When you get involved in association activities at a local level, eventually, if you are committed to the process, you’ll evolve to local executive responsibilities and then discover you either are expected or are invited to attend regional and ultimately national conventions and conferences. I’ve enjoyed this privilege most clearly with Construction Specifications Canada (CSC) (The US counterpart is the Construction Specifications Institute — CSI) and with the Society for Marketing Professional Services (SMPS).
The first impression on attending these events is: “Wow” — as you discover a new level of connections, relationships and ideas/insights. It’s like a high-powered and intense networking and educational process, at the same time, and if (as I recommend) your association involvement focuses on client interests more than your own, some pretty powerful sales and business-development opportunities.
Some of this effect wears off after the first go-round. Conventions, like most other human activities, evolve into stable traditions. After you’ve been through the experience once, you’ll know what to expect, and when, and so some of the awe and shock surprise of the first time around dissipates. As well, of course, you will generally see many of the same people in the same spots; good for renewing acquaintances, of course, but not so powerful in developing new leads and opportunities. (Not surprisingly, local delegates tend to hang out with each other — but this is still worthwhile for business development, as you share insights and observations and can quickly pop a question or two that could lead to profitable business arrangements.)
There also is the less-positive “junket” aspect to these conventions. For example, I haven’t been to Canadian Construction Association conventions, held every other year in a warm and sunny spot, but observe that the convention business could be compressed in about half the time in the program schedule — considering the many hours free for golf, sightseeing tours, and otherwise free time. Here, two forces are at work: Regional association officers and executive members receive expense-account tickets, so they are quite happy to partake in the break. Company owners and executives, meanwhile, claim tax write-offs for what would otherwise be a pleasant winter vacation. The junket aspect, I think, can inflate costs somewhat — if you are fortunate to have your dues/fees reimbursed, then of course these events are a good deal; but maybe not so much if you need to dig into your own pocket. (Of course, there is a counter-argument even to this point: When you are spending scarce and hard-earned money, you truly appreciate and absorb the experience to gain maximum value; something you don’t think so much about when it is a free ride.)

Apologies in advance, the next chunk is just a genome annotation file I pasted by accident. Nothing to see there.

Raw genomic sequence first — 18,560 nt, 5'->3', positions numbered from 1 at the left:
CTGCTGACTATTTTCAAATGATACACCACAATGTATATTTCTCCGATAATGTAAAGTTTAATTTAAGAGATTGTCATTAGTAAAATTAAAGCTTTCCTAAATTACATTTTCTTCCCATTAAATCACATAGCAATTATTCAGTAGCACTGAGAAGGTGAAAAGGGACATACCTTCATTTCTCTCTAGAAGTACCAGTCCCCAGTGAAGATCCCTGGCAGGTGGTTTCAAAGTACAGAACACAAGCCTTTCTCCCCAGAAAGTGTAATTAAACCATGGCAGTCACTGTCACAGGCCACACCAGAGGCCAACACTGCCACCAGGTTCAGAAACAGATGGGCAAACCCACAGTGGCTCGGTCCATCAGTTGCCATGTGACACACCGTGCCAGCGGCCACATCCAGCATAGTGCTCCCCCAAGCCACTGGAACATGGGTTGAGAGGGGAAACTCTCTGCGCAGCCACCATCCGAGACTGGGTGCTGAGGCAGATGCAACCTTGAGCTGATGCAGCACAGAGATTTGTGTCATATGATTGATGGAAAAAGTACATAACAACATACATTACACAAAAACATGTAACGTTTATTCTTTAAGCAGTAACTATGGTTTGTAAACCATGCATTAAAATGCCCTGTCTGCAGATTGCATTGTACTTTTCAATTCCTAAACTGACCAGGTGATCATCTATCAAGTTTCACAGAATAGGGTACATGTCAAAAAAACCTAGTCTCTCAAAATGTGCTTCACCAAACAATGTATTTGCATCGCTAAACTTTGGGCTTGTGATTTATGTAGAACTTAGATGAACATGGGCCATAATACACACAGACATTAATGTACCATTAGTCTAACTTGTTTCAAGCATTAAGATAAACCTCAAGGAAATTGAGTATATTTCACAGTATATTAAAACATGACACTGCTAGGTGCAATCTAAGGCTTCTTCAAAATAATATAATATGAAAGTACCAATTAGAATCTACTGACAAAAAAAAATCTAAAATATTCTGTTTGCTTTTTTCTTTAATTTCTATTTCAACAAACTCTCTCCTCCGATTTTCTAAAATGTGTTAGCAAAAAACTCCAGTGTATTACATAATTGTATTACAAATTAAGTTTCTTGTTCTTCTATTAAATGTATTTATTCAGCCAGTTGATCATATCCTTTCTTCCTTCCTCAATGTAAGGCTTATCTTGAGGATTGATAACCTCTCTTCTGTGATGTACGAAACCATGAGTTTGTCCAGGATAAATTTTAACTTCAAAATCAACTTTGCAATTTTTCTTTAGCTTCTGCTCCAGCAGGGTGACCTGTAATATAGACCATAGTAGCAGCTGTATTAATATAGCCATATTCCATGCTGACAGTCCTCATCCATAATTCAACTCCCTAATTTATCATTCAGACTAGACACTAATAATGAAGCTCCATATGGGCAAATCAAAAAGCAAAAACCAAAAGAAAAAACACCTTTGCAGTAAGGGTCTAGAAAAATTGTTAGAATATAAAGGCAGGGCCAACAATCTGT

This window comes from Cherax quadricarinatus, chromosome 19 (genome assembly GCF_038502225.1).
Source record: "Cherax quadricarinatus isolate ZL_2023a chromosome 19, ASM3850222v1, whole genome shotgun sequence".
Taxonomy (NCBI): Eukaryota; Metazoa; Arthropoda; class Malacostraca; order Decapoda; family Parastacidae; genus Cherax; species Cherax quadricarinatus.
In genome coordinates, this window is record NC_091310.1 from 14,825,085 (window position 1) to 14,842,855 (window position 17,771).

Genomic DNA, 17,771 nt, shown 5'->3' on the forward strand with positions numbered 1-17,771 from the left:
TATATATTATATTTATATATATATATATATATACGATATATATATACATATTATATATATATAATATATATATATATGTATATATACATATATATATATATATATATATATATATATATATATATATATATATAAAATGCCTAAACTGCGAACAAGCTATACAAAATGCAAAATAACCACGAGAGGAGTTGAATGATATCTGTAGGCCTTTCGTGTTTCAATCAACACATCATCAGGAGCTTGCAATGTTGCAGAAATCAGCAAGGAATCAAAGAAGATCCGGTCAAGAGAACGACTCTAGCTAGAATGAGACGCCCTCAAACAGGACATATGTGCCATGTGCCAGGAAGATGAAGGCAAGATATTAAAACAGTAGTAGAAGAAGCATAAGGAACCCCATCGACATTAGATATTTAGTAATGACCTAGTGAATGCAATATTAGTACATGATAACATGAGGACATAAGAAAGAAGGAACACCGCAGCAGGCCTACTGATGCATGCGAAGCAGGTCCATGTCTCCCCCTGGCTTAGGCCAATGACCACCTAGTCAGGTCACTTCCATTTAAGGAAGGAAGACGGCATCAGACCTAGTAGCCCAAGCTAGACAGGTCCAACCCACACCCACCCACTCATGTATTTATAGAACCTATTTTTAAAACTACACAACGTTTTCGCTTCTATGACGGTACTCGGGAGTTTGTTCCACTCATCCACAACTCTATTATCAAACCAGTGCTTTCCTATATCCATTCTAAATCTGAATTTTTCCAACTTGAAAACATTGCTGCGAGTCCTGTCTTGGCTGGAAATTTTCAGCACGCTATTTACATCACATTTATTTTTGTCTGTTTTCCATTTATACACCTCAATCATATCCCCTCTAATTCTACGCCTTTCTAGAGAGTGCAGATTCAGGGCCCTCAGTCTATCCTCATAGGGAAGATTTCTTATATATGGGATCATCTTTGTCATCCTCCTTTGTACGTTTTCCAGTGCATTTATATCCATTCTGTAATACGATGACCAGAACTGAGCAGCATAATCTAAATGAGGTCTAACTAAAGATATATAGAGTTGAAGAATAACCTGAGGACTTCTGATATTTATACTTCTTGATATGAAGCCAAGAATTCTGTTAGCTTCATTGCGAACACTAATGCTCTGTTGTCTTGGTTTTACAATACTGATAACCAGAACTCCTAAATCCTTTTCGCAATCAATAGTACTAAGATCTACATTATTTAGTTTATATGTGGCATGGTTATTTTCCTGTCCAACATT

Overall, I think that you should budget and participate in at least two relevant national conferences a year. You may, like me, get some free passes or reduced costs (The local CSC chapter pays my convention fees and travel costs because i am the chapter chair, and SMPS has granted me a media pass to help in the final judging of association’s national marketing awards competition, though I must pay my own travel and accommodation costs.)
If you need to pay your own way, take a look at where you can connect with the greatest number of potential clients/colleagues and your schedule. If you plan things right, you’ll at least be able to enjoy a “convetion” (convention+vacation).